Monday, September 6, 2010



Yes, we get beautiful organic salad greens here in the tropics. It was surprising to me just how well lettuces did down here in Costa Rica when I returned almost two years ago. When I had left, organic greens were sparse and tattered things, poorly brought to market and with a disappointing life expectancy. The only other lettuces available were wilty heads over overgrown generic green leaf. Now, when I go to the market I find firm heads of nice leafy lettuces like red oak and decent romaine. Additionally, arugula thrives here and I have recently been getting very nice organically grown watercress.

My dinner salads at La Cusinga are comprised of these lettuces, as a base, but always contain a number of other components. From the time of my childhood, when my mother would make fabulous green salads packed with other vegetables, I have been a believer in a nicely garnished green salad. Here I pickle and marinate a great many vegetables for inclusion, but also call on staples like ripe tomato (available here nearly year round), avocado, cucumber, hearts of palm and many more.

Basic Dressing

My basic dressing at La Cusinga is an emulsified vinaigrette. That is to say, a slightly thickened dressing that is held together by adding oil into egg and, in this case, Dijon mustard. Each of those acts as a base and when the oil is added to them slowly they will hold it in “suspension” and keep the dressing from separating. This dressing can be made by hand with a strong arm and a good whisk, but I prefer to use either a food processor or a blender.

Food Processor or Blender

1 Whole Egg and 1 Egg Yolk;

1 TBS Dijon Mustard;

2 Oz. Good Red Wine Vinegar;

Juice of 2 Lemons;

6 Cloves of Garlic, finely chopped;

Dash of Hot Sauce, Tabasco, or any other;

Sea Salt and Freshly Ground Black Pepper

¾ Cup Good Olive Oil (Not Extra Virgin)

¾ Cup Canola or light cooking oil

Put the first six ingredients, plus a good pinch each of salt and pepper into the food processor, turn the motor on and blend them well. With the motor running, begin to add the oil, first in a very slow but steady stream, and then bit by bit, more rapidly. As the oil is absorbed into the egg/mustard mixture you will hear the sound of the motor change slightly as your dressing begins to emulsify.

When the oil is completely added and the motor is still running, add 2 ounces of room temperature water. Remove the top of the processor or blender and taste your dressing. You may want to add more salt, or perhaps a bit more lemon or vinegar depending on how acidic you like your dressing. This will keep, refrigerated, for up to three weeks. I like to keep mine in a water bottle with a squirt top for easy application and also so I can shake the dressing from time to time to keep it mixed.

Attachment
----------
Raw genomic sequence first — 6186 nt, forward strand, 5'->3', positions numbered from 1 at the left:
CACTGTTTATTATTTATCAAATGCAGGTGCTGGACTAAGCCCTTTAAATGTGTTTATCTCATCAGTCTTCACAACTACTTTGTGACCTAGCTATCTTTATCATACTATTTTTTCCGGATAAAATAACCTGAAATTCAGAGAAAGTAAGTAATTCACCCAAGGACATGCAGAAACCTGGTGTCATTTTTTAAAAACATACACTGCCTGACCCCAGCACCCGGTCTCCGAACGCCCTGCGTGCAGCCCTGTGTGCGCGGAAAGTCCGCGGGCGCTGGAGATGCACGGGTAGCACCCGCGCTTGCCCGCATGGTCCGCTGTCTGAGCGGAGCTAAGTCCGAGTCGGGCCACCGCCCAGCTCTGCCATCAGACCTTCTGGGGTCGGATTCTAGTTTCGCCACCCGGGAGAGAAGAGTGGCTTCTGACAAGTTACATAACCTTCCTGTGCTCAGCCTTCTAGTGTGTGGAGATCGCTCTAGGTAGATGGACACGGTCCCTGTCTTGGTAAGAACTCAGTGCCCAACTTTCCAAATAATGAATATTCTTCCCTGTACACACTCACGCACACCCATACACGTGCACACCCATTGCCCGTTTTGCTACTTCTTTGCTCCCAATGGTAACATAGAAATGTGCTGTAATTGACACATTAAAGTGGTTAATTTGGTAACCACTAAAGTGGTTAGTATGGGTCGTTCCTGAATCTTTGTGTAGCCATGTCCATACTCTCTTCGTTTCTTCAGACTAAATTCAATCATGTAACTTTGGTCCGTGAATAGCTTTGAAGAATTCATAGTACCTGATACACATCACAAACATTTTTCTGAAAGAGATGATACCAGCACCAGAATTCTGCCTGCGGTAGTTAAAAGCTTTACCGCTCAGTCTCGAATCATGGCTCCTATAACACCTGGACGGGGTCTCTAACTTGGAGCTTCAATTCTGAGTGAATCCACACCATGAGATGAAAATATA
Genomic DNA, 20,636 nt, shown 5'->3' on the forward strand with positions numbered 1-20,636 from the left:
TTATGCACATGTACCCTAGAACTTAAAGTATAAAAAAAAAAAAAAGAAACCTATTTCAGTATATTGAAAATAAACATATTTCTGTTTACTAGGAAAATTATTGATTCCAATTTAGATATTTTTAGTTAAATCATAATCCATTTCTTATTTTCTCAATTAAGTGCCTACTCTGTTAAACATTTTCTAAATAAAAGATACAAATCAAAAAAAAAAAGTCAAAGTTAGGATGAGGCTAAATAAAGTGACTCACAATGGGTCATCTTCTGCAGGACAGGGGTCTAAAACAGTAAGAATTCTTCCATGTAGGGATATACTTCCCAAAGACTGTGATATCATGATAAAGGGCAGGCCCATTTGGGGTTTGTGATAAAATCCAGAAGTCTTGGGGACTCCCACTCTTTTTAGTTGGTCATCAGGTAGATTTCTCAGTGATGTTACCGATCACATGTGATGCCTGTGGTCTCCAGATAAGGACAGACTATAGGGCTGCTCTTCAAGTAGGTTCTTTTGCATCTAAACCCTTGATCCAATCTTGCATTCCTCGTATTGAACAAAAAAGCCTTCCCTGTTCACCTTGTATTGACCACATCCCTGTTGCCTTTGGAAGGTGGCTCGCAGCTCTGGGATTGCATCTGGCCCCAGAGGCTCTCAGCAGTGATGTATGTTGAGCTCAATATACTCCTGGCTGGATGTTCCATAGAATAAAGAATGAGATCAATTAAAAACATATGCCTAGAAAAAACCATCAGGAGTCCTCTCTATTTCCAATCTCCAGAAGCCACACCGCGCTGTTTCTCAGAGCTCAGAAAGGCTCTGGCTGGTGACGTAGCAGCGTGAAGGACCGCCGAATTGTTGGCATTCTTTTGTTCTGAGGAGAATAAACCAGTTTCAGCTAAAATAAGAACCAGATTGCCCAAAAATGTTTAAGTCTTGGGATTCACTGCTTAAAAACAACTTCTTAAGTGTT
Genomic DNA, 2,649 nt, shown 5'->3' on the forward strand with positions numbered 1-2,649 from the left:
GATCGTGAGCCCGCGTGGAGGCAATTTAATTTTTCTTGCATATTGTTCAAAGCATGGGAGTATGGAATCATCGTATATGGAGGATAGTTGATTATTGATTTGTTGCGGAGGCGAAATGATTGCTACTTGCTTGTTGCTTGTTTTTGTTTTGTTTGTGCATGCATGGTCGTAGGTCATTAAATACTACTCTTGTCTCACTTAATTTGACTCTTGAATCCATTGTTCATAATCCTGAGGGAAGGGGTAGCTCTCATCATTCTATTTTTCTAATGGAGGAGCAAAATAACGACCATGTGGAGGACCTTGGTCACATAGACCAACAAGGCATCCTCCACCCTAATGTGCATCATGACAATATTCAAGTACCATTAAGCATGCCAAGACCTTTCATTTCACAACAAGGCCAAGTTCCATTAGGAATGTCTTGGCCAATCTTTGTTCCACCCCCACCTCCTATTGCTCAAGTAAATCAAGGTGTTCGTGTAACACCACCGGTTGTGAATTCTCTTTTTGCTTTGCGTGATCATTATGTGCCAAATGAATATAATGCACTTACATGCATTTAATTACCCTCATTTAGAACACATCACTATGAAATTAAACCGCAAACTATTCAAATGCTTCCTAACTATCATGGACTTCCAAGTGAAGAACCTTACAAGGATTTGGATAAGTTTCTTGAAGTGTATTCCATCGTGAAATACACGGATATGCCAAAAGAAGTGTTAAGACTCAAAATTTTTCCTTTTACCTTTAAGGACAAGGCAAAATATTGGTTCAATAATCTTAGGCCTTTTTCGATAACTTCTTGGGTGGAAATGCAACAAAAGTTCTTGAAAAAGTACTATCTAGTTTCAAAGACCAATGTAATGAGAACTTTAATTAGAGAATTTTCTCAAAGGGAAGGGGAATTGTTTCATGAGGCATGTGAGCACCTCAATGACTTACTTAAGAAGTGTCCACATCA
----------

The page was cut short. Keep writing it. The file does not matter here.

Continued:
This basic dressing can be altered in a number of ways to reflect whatever flavors you like.

Caesar Dressing

For a classic Caesar dressing, add 6 anchovies, a bit more garlic, more Tabasco and a heavy dash of Lea&Perrins Worcestershire Sauce to the egg/mustard base before adding the oil.

Emulsified Sherry Vinaigrette

For an emulsified Sherry Vinaigrette, one of my favorites, substitute 3 Ounces of good Sherry vinegar for the red wine vinegar and lemon juice.

Emulsified Citrus Dressing

For more of a citrus flavored dressing, omit the red wine vinegar and use four or five lemons or a combination of lemon and lime. Here at La Cusinga, where we have so many mandarinas, I use them instead of lemons and love the flavor difference.

Passion Fruit (Maracuya) Dressing

The passion fruit is a remarkably acidic, yet richly flavorful tropical fruit and when it is in season, I use it in this, hand whisked and un-emulsified dressing.

Juice of 4 Maracuya; (To remove the juice, cut the Maracuya in half and pour the sacs and seeds into a strainer over a mixing bowl. Press gently but firmly to pass all the liquid through into the bowl.)

¼ Cup Good Olive Oil;

¼ Cup Canola or other light cooking oil;

Sea Salt and Freshly Ground Black Pepper

When the Maracuya juice is ready, put a pinch each of salt and pepper into the bowl and add the two oils slowly, while whisking. Alternatively, all the ingredients can be put in a plastic water bottle and shaken vigorously to blend. This dressing is best used fresh, the day it is made. I also make this dressing with mandarina or lemon juice when I want a lighter dressing.

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